Breguet contributes to the improvement of watchmaking principles, which he was already known for, and develops an abundance of innovations. His first major break-through is the creation of the self-winding watch, or perpetuelle. A short time later, he invents the gong-springs, creates its own aesthetic codes, which include the first engine-turned dials (guilloche), innovates with the terminal curve spring or Breguet balance spring, and launches the one hand subscription watch.
Breguet watches have featured its founder's celebrated hollow, eccentric "moon" tip watch hands for over two centuries now.
The hands at this time, often short, broad and heavily decorated, added to the generally rather ponderous effect and difficulty of reading the dial. From his earliest days as a watchmaker, Breguet set out to streamline not only the internal mechanisms but also the external forms of his watches. As the hands are an essential part of the watch, both functionally and aesthetically, it is not surprising that this is another area in which Abraham-Louis Breguet left his indelible mark. To begin with he used gold English hands, until in about 1783 he invented a type of hand that was uncompromisingly new, made of gold or blued steel, and described variously as resembling a hollow apple or a crescent moon, the principle being that the points were hollowed out in eccentric fashion. Of extreme delicacy and irresistible elegance, the new shape was an immediate success. The term ‘Breguet hands’, like ‘Breguet overcoil’, soon entered the vocabulary of watchmaking.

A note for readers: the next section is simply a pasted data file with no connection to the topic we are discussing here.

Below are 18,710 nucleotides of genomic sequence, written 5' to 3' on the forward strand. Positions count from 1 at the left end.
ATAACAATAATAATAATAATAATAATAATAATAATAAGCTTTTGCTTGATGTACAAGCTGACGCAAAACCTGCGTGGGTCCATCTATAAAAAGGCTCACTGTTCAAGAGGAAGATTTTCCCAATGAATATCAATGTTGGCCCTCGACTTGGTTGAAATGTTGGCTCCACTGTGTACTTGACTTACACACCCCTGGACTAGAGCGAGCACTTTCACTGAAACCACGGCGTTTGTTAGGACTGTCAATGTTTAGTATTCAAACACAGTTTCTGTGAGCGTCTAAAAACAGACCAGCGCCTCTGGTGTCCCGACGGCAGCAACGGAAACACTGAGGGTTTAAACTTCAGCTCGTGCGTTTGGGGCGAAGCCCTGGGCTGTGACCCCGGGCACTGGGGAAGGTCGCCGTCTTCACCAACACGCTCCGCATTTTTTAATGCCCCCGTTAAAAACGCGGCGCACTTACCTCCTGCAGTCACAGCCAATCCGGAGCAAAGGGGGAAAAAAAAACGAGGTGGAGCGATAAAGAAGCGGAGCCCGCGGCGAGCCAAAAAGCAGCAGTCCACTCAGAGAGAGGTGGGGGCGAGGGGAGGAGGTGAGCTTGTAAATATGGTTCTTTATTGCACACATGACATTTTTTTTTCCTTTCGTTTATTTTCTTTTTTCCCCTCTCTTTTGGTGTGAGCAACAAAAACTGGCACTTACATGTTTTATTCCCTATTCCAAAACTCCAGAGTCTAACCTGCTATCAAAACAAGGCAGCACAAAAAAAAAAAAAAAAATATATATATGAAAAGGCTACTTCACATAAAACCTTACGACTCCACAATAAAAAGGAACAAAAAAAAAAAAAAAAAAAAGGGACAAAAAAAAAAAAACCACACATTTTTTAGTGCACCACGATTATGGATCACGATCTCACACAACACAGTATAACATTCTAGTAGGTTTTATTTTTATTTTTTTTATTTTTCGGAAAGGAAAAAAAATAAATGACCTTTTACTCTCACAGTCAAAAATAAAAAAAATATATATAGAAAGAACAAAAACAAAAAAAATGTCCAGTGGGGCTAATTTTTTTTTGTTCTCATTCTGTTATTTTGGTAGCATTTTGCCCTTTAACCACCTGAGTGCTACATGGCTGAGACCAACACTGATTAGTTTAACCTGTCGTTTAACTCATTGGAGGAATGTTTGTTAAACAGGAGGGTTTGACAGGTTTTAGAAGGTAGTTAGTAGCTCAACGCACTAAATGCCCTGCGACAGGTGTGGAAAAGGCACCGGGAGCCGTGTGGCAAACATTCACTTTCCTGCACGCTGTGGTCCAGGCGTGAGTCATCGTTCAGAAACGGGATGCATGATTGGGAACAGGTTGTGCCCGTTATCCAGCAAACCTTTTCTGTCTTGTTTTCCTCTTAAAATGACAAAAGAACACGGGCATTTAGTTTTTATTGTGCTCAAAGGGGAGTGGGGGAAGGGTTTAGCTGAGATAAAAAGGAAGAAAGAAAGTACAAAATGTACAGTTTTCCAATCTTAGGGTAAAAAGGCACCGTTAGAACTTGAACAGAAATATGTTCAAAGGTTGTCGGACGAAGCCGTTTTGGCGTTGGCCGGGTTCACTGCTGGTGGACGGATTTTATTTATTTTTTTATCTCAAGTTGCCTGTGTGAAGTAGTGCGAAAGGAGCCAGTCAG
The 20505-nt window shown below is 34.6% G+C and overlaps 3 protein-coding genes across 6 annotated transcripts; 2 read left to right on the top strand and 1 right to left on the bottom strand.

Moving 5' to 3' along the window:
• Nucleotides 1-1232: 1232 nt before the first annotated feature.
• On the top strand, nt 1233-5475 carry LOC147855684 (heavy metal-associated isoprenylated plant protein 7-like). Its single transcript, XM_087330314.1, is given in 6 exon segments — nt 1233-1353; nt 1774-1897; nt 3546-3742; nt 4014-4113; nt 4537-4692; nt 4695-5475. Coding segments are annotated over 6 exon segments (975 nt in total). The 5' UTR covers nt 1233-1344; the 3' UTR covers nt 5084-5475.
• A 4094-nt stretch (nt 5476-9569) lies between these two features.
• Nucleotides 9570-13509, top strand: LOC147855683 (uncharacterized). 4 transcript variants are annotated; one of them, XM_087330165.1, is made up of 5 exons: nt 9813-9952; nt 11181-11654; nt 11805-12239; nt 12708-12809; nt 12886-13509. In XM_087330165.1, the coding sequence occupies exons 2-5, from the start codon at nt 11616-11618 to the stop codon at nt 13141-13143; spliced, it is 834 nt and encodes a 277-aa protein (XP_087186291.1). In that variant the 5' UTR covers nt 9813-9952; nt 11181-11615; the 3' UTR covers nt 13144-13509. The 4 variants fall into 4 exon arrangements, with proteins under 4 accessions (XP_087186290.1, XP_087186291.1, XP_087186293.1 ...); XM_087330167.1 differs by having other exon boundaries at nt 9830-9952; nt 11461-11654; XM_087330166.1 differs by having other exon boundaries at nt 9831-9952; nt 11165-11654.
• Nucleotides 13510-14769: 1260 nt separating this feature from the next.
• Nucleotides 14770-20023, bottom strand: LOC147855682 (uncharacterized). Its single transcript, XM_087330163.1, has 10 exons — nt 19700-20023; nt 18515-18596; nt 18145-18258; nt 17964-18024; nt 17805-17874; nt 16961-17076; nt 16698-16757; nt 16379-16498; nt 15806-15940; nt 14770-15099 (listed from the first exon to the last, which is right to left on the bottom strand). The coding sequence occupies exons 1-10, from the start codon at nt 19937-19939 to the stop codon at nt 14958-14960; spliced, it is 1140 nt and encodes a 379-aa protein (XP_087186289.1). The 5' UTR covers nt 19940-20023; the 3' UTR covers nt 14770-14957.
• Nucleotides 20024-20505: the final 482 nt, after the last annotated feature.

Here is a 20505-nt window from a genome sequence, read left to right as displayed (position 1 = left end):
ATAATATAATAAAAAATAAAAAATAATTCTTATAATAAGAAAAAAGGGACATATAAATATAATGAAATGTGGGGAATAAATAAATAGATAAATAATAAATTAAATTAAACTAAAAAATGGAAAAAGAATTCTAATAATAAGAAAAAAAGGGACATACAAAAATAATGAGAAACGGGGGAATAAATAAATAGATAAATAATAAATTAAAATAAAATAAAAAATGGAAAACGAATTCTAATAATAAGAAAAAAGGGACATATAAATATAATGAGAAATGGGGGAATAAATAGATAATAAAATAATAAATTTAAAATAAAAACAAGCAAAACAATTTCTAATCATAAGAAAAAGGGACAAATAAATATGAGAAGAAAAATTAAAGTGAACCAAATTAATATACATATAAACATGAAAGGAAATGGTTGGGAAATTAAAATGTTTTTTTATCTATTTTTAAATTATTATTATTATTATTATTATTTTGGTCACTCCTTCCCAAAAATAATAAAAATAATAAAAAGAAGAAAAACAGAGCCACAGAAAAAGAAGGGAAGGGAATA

The fabrication records frequently mention the names of makers of hands, true artists whom Breguet was continually pushing further in the quest for perfection: most prominent among them were Vaujour, mentioned consistently over a period of some forty years from 1787 to 1826; Thévenon, from 1793 to 1822; Jaquet, from 1826; and Lalieue from 1830; not forgetting Breguet’s old acquaintance Albertine Marat, sister of the famous revolutionary, from whom he bought hands from time to time, chiefly between 1818 and 1823.
Widely adopted by the principal watchmakers of the time, Breguet hands fell from favour – even within the Breguet firm – towards the end of the nineteenth century, before returning with a vengeance in about 1930. Simple and easy-to-read, they are found on most Breguet timepieces and have been widely imitated by others.